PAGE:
Global government debt has reached its highest levels since World War II, exceeding the world’s yearly economic output.
To erase the damage of COVID-19, governments are borrowing more, according to The Wall Street Journal. Spending could cause robust growth and reverse many wealthy countries’ unease. Otherwise, inflation, high taxes, or possibly default are the only ways to absorb the world’s debt, according to the outlet. (RELATED: $24 Trillion Leap In Global Debt Driven By COVID-19, Experts Say)
The pandemic pushed global government debt to the highest level since WWII, surpassing the world’s annual economic output. Enormous savings make it possible for nations to borrow heavily at low cost, defying worries about inflation and sustainability. https://t.co/MOYlSguL6I
— The Wall Street Journal (@WSJ) July 12, 2021
For the second year in a row, the U.S. government could reach a $3 trillion budget deficit, according to the WSJ. Because of the Federal Reserve’s hesitancy about increasing interest rates, 10-year Treasury bonds yield around 1.33%.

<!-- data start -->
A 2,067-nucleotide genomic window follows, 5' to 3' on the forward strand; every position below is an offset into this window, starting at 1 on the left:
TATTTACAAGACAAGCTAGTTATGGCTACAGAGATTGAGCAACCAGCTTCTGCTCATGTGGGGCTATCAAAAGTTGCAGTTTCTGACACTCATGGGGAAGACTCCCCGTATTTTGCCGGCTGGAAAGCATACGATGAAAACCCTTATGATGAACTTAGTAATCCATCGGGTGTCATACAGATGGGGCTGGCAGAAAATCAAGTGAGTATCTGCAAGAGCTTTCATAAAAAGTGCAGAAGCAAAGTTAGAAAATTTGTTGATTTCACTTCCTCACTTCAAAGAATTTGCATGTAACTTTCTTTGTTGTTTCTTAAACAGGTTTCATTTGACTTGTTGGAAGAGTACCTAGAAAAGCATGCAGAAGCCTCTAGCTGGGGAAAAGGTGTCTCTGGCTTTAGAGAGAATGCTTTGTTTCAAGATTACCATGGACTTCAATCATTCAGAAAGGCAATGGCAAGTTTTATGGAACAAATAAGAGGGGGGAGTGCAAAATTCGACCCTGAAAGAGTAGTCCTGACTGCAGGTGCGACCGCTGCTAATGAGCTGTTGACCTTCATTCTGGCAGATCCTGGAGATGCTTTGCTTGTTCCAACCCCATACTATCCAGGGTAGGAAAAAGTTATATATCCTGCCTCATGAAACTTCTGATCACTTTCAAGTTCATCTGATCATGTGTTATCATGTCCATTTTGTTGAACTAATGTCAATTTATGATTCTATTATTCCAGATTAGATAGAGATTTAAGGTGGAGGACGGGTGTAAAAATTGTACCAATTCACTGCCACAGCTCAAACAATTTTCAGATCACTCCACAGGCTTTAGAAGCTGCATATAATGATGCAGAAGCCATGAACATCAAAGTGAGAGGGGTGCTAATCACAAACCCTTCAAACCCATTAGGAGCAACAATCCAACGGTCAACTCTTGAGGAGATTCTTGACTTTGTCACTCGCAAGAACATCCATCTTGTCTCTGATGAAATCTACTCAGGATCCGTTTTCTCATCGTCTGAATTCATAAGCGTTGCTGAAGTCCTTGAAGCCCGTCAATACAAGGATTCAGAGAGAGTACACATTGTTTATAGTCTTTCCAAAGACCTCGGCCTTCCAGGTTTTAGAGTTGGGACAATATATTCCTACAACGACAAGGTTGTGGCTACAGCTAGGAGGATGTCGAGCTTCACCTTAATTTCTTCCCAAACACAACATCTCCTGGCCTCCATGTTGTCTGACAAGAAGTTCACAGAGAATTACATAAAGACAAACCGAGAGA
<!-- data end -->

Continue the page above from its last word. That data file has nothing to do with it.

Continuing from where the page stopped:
“The world has changed,” Paul Sheard, a research fellow at the Harvard Kennedy School and former chief economist at credit-rating company S&P Global, told The Wall Street Journal. “The intellectual frameworks have evolved. We don’t need to worry.”
In 2020, the world’s government debt increased to 105% of global GDP from 88% before the pandemic, according to the Institute of International Finance (IIF), The Wall Street Journal reported. The IIF says in 2021, total worldwide government debt could increase an extra $10 trillion to reach $92 trillion, with most of the increase occurring in developed economies.